I've been inspired recently to research the links between Russia and the Tudors so I hope you enjoy this video talk on the Muscovy Company.
By the way, Richard Chancellor was drowned in November 1556 when his ship The Edward Bonaventure, was wrecked in Pitsligo Bay, off the Scottish Aberdeenshire coast. Chancellor's Oxford Dictionary of National Biography biographer, James McDermott, writes that Russian ambassador Osip Napeya recorded that his life was saved by Chancellor, "who drowned in attempting to carry the ambassador and his entourage to shore in the Edward's boat."
An interesting podcast from Heather Teysco:
Sources and Further Reading
- "Russia Company", Guildhall Library Manuscripts Section - http://www.history.ac.uk/gh/russia.htm
- Zins, Henryk (1972) England and the Baltic in the Elizabethan Era, Manchester University Press.
- St Andrews Anglican Church, Moscow - http://moscowanglican.org/old/history/history04.php
- ed. Morgan, E. Delmar and Coote, C.H. Early voyages and travels to Russia and Persia by Anthony Jenkinson and other Englishmen, with some account of the first intercourse of the English with Russia and Central Asia by way of the Caspian Sea - read at https://archive.org/details/earlyvoyagestrav01morguoft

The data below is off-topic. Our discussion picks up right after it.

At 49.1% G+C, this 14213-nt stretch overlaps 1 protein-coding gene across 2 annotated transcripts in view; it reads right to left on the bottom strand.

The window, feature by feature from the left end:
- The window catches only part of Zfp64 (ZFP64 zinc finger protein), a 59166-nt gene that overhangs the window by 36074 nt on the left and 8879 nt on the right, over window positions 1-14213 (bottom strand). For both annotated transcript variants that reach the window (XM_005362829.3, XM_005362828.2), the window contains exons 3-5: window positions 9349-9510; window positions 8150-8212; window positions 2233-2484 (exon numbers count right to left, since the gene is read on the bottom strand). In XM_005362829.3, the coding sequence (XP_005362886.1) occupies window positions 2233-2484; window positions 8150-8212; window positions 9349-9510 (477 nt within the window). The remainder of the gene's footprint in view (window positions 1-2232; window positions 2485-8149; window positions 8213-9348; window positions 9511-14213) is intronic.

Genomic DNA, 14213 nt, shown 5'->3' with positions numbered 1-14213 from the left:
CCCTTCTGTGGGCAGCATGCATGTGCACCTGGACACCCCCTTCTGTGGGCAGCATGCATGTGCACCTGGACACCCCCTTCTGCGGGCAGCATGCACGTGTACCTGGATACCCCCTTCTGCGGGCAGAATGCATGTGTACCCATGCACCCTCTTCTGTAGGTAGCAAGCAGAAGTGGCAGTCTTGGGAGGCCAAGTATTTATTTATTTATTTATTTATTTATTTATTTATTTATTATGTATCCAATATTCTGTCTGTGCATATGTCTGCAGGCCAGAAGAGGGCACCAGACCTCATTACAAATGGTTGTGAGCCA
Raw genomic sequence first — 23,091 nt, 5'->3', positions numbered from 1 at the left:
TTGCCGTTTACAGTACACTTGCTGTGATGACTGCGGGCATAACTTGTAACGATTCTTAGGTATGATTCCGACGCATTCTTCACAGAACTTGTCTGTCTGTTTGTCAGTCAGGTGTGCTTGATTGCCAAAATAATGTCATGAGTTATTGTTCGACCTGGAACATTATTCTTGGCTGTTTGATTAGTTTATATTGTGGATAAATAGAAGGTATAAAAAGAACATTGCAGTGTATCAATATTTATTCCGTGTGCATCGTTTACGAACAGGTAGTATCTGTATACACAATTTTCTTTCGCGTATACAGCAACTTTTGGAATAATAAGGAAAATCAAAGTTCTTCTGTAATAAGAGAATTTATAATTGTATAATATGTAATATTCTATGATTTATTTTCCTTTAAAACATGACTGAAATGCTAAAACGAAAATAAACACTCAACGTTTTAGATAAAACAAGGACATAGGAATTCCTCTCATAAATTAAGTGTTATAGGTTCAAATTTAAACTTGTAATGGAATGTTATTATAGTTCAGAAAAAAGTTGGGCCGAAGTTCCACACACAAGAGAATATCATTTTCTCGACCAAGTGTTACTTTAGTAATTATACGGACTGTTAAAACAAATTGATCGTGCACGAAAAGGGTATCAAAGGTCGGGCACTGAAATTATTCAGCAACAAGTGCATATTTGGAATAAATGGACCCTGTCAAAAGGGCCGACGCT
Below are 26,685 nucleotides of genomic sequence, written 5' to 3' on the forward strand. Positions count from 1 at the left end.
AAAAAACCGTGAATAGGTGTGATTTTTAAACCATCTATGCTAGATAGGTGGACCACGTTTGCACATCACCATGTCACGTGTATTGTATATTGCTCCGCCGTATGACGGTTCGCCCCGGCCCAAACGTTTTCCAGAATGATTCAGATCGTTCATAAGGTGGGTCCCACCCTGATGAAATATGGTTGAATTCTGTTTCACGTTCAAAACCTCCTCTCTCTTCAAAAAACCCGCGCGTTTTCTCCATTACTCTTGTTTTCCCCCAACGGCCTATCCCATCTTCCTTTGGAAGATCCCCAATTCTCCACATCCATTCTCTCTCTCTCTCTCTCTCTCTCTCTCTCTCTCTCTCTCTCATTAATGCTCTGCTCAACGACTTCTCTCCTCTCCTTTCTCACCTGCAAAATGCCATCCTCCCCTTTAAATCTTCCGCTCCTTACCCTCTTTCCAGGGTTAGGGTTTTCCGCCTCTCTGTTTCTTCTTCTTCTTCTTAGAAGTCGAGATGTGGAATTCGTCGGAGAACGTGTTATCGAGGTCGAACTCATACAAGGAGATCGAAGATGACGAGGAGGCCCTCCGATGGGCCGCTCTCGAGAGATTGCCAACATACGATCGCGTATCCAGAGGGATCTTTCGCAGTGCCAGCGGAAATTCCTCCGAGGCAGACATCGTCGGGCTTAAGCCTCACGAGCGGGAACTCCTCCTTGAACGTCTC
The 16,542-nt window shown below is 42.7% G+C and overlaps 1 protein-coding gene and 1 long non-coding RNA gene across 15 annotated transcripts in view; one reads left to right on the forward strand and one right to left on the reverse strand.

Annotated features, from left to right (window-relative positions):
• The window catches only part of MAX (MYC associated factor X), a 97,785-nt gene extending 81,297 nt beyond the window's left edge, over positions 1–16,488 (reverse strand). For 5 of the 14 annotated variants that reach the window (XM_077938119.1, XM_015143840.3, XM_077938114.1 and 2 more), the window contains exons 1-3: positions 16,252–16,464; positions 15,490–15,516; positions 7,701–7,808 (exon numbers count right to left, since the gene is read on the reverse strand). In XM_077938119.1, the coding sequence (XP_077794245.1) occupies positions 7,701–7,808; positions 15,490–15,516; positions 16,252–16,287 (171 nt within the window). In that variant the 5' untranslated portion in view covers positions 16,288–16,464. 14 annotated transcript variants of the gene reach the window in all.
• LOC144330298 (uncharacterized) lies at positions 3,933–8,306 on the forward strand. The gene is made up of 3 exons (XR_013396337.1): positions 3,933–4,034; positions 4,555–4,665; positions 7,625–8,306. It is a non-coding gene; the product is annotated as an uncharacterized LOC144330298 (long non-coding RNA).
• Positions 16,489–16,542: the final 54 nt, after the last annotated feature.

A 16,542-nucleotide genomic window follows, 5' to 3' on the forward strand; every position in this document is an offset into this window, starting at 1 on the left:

- Willan, T.S. (1953) The Muscovy Merchants of 1555, Manchester University Press.
- Willan, T.S. (1956) The Early History of the Russia Company, 1553-1603, Manchester University Press.
- Cross, A.G. (1972) Chaplains to the British Factory in St Petersburg, 1723-1813, European Studies Review 2, no 2 (1972), pp125-142.
- Muscovy Company, Encycopaedia Britannica - https://www.britannica.com/topic/Muscovy-Company
- The Wikipedia page on the Muscovy Company is good too - https://en.wikipedia.org/wiki/Muscovy_Company
- McDermott, James. “Chancellor, Richard (d. 1556).” James McDermott In Oxford Dictionary of National Biography, online ed., edited by David Cannadine. Oxford: OUP, 2004.